The Turkish columnist Cengiz Candar wrote in Al-Monitor this week: “The deployment of the Syrian army in the Kurdish regions, where there has been self-rule since 2012, is not Turkey’s priority, but it is a conclusion that Ankara can live with, as long as Kurdish governance ends on its frontier.”

What Erdogan cannot live with is criticism from the Turkish intelligentsia.

On Thursday, the 11 doctors on the central council of the Turkish Medical Association stood trial in Ankara for “making terrorist propaganda” and “inciting enmity and hatred.”

When Turkish troops and the Free Syrian Army marched into Afrin in January, the government managed to generate a wave of nationalist support. The ostensible target of the operation was the YPG, but government critics said that what Ankara really sought was to end Kurdish control in northwest Syria.

The Turkish Medical Association posted a statement on its website titled “War is a public health problem.”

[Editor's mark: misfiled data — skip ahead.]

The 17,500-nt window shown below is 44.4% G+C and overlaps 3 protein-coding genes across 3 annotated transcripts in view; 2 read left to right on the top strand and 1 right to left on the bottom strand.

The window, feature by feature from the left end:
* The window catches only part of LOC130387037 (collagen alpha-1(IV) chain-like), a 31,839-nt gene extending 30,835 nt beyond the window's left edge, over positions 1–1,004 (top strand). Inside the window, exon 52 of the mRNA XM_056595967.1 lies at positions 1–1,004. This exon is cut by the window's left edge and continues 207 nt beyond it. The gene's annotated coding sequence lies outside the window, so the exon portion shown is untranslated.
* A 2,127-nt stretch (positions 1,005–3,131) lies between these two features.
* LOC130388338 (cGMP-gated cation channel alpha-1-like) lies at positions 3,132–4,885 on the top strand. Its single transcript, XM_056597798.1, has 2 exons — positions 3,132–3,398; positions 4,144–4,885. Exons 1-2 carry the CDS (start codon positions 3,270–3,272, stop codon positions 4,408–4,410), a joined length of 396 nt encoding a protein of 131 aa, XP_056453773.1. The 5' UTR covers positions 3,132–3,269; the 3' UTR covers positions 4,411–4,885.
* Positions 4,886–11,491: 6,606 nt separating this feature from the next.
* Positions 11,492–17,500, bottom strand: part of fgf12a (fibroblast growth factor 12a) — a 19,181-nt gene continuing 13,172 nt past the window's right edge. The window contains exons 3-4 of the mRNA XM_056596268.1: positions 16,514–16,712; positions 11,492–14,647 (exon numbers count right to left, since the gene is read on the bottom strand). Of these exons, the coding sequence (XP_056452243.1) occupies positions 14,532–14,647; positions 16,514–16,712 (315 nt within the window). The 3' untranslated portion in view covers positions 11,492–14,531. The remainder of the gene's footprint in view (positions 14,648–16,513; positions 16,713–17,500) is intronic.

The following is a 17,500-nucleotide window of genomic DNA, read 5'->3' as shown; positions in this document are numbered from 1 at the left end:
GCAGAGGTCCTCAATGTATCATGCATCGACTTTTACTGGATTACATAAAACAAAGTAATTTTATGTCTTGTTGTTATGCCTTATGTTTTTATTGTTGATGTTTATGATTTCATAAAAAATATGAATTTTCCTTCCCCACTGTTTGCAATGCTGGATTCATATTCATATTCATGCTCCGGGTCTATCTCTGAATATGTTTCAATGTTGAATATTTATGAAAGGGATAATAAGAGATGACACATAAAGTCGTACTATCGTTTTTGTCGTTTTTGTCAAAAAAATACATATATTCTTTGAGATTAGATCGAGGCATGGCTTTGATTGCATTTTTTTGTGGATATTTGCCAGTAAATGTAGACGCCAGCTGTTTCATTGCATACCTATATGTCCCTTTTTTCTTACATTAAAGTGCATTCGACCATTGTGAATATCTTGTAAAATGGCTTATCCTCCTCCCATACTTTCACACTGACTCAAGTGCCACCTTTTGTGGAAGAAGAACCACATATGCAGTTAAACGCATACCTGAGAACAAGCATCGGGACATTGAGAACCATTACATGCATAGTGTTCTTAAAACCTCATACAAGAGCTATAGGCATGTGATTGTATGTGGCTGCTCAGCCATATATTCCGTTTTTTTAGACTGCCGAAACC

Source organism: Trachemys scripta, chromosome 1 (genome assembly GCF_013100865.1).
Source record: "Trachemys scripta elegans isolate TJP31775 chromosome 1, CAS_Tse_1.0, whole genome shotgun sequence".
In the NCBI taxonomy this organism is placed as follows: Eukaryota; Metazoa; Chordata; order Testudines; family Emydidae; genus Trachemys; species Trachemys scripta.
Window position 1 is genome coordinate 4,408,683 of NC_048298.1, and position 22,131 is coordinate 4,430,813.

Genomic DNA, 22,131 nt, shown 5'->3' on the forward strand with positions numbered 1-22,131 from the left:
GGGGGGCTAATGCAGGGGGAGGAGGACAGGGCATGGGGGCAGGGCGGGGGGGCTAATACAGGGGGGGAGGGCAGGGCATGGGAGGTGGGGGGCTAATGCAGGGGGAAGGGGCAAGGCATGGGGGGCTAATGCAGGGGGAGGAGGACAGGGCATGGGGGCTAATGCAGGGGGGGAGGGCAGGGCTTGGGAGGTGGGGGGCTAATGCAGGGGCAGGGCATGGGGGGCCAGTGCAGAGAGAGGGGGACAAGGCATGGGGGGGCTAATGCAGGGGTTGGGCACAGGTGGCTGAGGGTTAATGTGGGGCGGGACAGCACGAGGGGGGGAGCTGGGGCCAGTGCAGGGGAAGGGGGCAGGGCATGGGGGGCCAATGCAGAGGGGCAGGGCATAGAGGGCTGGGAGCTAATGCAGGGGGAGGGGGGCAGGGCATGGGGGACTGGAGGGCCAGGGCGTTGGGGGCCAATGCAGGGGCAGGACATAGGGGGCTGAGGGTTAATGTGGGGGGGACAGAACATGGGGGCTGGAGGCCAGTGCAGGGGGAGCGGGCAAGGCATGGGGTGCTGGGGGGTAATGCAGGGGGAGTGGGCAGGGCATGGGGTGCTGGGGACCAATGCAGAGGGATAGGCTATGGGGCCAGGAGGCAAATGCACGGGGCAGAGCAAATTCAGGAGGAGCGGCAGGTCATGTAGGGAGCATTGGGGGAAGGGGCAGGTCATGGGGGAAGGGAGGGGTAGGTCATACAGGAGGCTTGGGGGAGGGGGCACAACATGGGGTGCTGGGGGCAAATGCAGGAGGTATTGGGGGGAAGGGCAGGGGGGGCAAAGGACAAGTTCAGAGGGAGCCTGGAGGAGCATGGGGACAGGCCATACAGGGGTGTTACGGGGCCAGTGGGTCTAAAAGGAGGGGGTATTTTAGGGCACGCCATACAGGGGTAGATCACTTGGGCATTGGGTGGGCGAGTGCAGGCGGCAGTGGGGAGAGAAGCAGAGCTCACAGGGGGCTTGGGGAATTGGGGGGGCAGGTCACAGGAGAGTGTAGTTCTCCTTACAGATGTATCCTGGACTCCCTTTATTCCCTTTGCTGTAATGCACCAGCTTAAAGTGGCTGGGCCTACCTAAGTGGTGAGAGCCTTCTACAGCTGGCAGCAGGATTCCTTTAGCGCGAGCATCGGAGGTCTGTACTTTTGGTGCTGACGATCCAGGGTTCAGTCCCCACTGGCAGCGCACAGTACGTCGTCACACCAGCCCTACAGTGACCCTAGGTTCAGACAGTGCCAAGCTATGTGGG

“Each armed conflict, each war, brings human tragedy by causing irremediable problems in terms of physical, mental, social and environmental health. As members of a profession who have taken an oath to save lives, we constantly keep in mind our first and foremost duty is to defend life and to maintain an environment of peace.”

Two days later Erdogan said the statement was issued by “terrorist lovers” in a “so-called Turkish Medical Association.”

“My citizens have been martyred,” the president continued. “Have we heard the slightest word (from the TMA) about these terrorist incidents? They are in the same boat.”

Prosecutors took their cue and today the doctors went on trial. Foremost among them is the TMA chairman, professor Sinan Adiyaman, a surgeon at Ankara University.

A similar process occurred this past weekend. Two elderly but well-loved actors, Metin Akpinar and Mujdat Gezen, appeared in a talk show on Halk TV, a pro-opposition channel whose audience is ranked fourth in prime-time viewing.